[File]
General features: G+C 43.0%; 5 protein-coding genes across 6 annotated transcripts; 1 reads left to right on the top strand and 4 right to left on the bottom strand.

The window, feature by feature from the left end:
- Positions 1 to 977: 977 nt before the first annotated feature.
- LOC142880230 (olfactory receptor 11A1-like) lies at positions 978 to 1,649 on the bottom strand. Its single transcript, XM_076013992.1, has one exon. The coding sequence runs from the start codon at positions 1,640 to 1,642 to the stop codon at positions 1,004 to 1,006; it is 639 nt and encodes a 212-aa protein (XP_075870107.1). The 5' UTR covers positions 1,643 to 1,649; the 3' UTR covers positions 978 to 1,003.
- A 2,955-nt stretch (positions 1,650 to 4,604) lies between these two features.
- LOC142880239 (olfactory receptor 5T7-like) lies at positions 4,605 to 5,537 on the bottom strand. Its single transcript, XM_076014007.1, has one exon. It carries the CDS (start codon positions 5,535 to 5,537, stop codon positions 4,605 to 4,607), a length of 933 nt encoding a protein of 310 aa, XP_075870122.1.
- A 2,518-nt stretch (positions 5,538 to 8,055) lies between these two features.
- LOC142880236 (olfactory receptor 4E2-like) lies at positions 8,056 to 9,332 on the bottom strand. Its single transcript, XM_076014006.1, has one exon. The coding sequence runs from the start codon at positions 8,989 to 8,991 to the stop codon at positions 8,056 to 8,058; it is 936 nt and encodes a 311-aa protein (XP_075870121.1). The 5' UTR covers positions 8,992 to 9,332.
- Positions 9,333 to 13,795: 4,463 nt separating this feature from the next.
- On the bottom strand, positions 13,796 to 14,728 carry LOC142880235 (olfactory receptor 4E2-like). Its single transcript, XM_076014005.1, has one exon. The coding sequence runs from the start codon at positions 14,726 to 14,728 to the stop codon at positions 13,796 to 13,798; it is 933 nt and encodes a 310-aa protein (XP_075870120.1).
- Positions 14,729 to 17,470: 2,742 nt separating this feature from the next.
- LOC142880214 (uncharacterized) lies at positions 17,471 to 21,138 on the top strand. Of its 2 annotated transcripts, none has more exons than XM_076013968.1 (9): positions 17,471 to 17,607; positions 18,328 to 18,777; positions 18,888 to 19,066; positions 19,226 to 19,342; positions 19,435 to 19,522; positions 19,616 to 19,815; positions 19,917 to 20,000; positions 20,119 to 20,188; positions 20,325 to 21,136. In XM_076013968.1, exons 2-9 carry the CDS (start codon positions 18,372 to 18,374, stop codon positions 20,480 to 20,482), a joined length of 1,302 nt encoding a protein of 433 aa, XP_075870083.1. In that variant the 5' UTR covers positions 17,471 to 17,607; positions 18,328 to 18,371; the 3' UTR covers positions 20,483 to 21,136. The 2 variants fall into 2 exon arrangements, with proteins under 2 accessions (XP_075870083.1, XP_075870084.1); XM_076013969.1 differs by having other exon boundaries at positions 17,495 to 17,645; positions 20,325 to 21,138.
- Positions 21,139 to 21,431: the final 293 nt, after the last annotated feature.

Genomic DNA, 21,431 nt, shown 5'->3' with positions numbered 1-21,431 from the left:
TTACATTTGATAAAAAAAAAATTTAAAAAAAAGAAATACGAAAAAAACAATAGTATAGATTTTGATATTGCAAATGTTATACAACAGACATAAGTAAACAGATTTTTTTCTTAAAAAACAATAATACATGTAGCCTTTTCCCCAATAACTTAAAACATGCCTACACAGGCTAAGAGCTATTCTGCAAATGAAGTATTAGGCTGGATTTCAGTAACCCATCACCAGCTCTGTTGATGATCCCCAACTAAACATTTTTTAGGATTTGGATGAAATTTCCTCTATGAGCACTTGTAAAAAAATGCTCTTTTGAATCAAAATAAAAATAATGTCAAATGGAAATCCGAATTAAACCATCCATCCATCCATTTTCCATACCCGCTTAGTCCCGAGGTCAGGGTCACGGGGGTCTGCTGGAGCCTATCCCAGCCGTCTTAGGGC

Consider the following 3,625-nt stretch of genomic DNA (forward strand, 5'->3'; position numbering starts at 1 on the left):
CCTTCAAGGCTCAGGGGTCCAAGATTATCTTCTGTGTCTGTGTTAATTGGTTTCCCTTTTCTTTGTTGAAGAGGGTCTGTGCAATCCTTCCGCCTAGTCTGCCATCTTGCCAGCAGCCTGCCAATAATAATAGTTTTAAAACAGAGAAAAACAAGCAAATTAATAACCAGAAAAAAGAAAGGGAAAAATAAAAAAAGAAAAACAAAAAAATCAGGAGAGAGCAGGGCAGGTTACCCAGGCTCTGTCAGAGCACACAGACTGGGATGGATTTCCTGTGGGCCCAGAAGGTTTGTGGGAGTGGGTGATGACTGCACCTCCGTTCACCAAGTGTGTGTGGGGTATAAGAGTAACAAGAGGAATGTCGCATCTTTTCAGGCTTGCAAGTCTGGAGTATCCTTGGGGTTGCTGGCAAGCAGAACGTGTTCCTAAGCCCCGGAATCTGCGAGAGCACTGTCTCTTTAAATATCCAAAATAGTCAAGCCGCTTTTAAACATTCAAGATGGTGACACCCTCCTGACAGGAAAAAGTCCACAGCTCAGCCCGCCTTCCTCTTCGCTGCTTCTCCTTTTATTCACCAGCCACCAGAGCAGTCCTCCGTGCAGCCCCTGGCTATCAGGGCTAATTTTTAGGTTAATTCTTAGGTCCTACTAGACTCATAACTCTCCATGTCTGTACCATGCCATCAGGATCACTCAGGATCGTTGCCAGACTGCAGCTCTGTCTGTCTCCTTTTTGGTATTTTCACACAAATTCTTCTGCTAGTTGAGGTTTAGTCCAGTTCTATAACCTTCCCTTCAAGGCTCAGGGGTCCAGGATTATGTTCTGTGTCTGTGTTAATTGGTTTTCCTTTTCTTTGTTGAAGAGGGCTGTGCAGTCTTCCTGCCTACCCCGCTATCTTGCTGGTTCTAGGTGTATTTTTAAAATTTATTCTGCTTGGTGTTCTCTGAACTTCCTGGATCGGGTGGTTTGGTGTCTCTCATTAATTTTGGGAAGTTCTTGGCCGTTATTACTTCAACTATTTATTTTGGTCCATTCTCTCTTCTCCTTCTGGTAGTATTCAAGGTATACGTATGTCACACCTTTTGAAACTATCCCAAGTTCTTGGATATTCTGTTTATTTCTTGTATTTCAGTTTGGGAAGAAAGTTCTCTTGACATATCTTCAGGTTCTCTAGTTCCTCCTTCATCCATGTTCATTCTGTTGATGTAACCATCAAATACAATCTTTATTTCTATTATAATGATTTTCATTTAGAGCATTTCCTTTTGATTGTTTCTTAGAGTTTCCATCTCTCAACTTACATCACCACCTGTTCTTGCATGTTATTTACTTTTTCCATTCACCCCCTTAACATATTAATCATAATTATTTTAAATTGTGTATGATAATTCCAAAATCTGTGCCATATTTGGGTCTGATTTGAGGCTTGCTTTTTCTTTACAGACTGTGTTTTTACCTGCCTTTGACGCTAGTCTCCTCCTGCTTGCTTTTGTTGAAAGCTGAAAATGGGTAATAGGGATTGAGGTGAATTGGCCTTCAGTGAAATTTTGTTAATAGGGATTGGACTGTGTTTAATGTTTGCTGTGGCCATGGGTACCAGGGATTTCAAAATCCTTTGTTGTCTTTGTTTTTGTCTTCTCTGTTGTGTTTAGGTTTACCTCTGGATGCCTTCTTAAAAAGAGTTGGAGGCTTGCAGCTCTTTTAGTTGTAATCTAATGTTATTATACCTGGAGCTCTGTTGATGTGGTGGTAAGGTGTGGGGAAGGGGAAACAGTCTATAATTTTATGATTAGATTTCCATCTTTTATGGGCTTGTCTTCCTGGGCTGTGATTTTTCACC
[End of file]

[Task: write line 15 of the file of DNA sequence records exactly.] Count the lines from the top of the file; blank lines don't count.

TTACATTTGATAAAAAAAAAATTTAAAAAAAAGAAATACGAAAAAAACAATAGTATAGATTTTGATATTGCAAATGTTATACAACAGACATAAGTAAACAGATTTTTTTCTTAAAAAACAATAATACATGTAGCCTTTTCCCCAATAACTTAAAACATGCCTACACAGGCTAAGAGCTATTCTGCAAATGAAGTATTAGGCTGGATTTCAGTAACCCATCACCAGCTCTGTTGATGATCCCCAACTAAACATTTTTTAGGATTTGGATGAAATTTCCTCTATGAGCACTTGTAAAAAAATGCTCTTTTGAATCAAAATAAAAATAATGTCAAATGGAAATCCGAATTAAACCATCCATCCATCCATTTTCCATACCCGCTTAGTCCCGAGGTCAGGGTCACGGGGGTCTGCTGGAGCCTATCCCAGCCGTCTTAGGGC